As part of the 2018 edition of the North American Manufacturing Excellence Summit, Atul Mahamuni, Oracle’s VP, Internet of Things and Blockchain Cloud Applications, gave an in-depth interview on how manufacturers are embracing Industry 4.0 solutions with specific examples and lessons learned to illustrate what all successful rollouts of these new tools have in common.
The full transcript of the interview is below, or you can download a PDF version.
What is the real competitive advantage of the Industrial Internet of Things for the early adaptors, the companies that are well-launched into their journey?
First of all, the benefits of Industry 4.0 are all about productivity gains, about understanding our processes, about achieving our productivity goals through the reduction of unpredictability. Reducing things like unplanned downtime and increasing continuous production.
I would also say people have been talking about Industry 4.0 for a while now, so I think your question could also be, “Why are there so few companies that have successfully done something?”
I think that speaks to a void in the market that is impacting early adaptors.
Most vendors today are offering IIoT platforms, and there is a gap between the platform and what you need to build on top of an IIoT platform before you see a solution that delivers results. Early adaptors have had to take the risk of investing in a platform and building their solutions on top of it, and that’s what the early adaptors have done that their competition has not done.
What we try to do at Oracle is reduce that risk. It shouldn’t take a lot of time and money to create a custom solution. We believe it’s our job in the vendor community to create applications and solutions that our customers can deploy very quickly so they can see the ROI very quickly.
In a lot of conversations when we talk about new tools, new processes, at the end of the day it really comes down to people. Tell us a little bit about the people part of how manufactures are moving into Industry 4.0.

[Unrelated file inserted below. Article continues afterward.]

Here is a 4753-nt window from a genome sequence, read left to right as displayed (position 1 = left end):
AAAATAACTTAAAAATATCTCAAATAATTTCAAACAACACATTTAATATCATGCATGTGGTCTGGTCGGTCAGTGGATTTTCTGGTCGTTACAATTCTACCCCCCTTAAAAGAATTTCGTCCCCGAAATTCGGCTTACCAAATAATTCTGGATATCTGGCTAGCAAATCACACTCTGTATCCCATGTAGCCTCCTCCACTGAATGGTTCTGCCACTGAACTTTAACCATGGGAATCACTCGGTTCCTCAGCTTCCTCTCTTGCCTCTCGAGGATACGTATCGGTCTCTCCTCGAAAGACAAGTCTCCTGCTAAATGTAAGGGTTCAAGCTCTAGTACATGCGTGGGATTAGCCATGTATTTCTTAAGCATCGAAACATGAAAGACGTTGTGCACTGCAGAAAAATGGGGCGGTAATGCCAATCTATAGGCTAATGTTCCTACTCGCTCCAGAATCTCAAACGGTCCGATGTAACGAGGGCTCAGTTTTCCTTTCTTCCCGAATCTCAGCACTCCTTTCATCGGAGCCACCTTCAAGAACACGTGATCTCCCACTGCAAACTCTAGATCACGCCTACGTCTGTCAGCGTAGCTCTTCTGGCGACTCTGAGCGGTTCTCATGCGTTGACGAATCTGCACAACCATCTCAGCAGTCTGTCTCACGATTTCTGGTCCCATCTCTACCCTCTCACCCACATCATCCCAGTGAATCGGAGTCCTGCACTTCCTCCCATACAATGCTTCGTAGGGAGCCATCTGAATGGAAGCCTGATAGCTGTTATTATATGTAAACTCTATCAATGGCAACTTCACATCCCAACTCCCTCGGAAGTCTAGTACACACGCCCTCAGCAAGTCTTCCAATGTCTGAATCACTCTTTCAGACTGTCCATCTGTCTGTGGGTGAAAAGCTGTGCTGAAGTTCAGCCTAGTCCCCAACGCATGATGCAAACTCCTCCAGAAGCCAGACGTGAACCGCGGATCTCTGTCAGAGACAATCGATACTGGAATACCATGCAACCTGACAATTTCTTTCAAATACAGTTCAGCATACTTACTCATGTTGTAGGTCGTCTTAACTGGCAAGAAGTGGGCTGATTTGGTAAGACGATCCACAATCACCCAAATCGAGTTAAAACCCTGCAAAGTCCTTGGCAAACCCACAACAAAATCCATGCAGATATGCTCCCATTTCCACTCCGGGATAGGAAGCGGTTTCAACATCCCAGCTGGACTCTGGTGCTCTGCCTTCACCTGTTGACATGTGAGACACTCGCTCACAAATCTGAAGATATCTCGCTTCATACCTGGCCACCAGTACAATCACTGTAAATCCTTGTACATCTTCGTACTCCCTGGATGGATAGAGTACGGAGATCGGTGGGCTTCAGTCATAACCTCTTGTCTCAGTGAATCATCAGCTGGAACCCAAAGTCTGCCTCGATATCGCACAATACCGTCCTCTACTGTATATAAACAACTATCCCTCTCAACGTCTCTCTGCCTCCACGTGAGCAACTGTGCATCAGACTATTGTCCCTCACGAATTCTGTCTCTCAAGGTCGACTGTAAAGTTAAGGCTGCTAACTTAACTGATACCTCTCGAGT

You cannot talk about moving into Industry 4.0 without talking about the people involved in that journey. There are two things that happen as we bring in new tools. We have people in the workforce doing the mundane job of data collection, and we also have people spending time on mid-level data analysis and operations research. Those things do not need to be done manually in an IIoT environment anymore with the help of machine learning and artificial intelligence, and that can lead to a little bit of resistance because we are changing the way people spend their time.
With that said, that initial friction quickly disappears, because we are actually helping people do their jobs better. Taking those boring jobs out of their hands and doing those better through automation very quickly demonstrates its value to the workforce: It helps them avoid the costly, stressful breakdowns that lead to high-stress environments that are created when a machine failure takes a production line offline.
Can you give us an example of what you are talking about?
We are working with a steel manufacturer right now. Their problem is they are building large steel sheets, and they explained to us that when something goes wrong in their manufacturing process, the sheets will jam in the machinery exactly the same way pages jam inside a printer, except imagine it is happening to a very large sheet of steel, right?
It is a major breakdown of productivity for them. They have to shut the whole line down, take heavy machinery apart, get the jammed steel out, and sometimes those sheets end up as scrap. It is a real mess, and this sort of thing impacts everyone.
With Industry 4.0 solutions, we are spotting the problems in the equipment and the processes earlier and more accurately than was possible before. We are able to anticipate where and when a breakdown will happen so the steel sheets can be corrected before the unplanned downtime. It really is benefiting people in the long-term, so once you get past that initial friction, that hesitation that their job is changing, they become very happy to see how the new tools are helping them to do their jobs better.
That’s when the culture starts changing.